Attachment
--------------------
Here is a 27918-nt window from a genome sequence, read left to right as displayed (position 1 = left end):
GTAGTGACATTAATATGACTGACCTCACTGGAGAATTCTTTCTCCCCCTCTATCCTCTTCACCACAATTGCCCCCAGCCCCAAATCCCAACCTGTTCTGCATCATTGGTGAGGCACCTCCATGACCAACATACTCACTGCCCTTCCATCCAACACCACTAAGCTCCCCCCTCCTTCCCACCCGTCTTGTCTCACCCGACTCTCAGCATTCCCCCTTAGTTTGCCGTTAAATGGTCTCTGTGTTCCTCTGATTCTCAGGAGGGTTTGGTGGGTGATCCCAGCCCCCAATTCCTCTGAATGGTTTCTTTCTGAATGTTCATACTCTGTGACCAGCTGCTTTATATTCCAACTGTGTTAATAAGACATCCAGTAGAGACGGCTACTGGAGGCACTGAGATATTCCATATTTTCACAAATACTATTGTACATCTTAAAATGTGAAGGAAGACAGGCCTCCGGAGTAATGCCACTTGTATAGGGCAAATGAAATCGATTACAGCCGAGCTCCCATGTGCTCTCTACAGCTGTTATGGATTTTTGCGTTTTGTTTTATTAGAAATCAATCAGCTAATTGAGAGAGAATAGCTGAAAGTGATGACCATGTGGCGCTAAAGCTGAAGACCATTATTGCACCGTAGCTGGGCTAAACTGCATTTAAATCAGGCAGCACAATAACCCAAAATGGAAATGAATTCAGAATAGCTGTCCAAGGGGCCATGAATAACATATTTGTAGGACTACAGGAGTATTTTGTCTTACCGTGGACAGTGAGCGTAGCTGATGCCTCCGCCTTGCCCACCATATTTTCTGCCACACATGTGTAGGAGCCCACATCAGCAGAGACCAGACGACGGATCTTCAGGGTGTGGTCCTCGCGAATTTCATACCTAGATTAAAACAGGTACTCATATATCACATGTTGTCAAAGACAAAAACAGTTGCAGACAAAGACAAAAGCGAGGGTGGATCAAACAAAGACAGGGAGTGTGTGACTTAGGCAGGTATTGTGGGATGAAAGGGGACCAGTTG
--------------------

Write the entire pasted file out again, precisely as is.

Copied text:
Here is a 27918-nt window from a genome sequence, read left to right as displayed (position 1 = left end):
GTAGTGACATTAATATGACTGACCTCACTGGAGAATTCTTTCTCCCCCTCTATCCTCTTCACCACAATTGCCCCCAGCCCCAAATCCCAACCTGTTCTGCATCATTGGTGAGGCACCTCCATGACCAACATACTCACTGCCCTTCCATCCAACACCACTAAGCTCCCCCCTCCTTCCCACCCGTCTTGTCTCACCCGACTCTCAGCATTCCCCCTTAGTTTGCCGTTAAATGGTCTCTGTGTTCCTCTGATTCTCAGGAGGGTTTGGTGGGTGATCCCAGCCCCCAATTCCTCTGAATGGTTTCTTTCTGAATGTTCATACTCTGTGACCAGCTGCTTTATATTCCAACTGTGTTAATAAGACATCCAGTAGAGACGGCTACTGGAGGCACTGAGATATTCCATATTTTCACAAATACTATTGTACATCTTAAAATGTGAAGGAAGACAGGCCTCCGGAGTAATGCCACTTGTATAGGGCAAATGAAATCGATTACAGCCGAGCTCCCATGTGCTCTCTACAGCTGTTATGGATTTTTGCGTTTTGTTTTATTAGAAATCAATCAGCTAATTGAGAGAGAATAGCTGAAAGTGATGACCATGTGGCGCTAAAGCTGAAGACCATTATTGCACCGTAGCTGGGCTAAACTGCATTTAAATCAGGCAGCACAATAACCCAAAATGGAAATGAATTCAGAATAGCTGTCCAAGGGGCCATGAATAACATATTTGTAGGACTACAGGAGTATTTTGTCTTACCGTGGACAGTGAGCGTAGCTGATGCCTCCGCCTTGCCCACCATATTTTCTGCCACACATGTGTAGGAGCCCACATCAGCAGAGACCAGACGACGGATCTTCAGGGTGTGGTCCTCGCGAATTTCATACCTAGATTAAAACAGGTACTCATATATCACATGTTGTCAAAGACAAAAACAGTTGCAGACAAAGACAAAAGCGAGGGTGGATCAAACAAAGACAGGGAGTGTGTGACTTAGGCAGGTATTGTGGGATGAAAGGGGACCAGTTG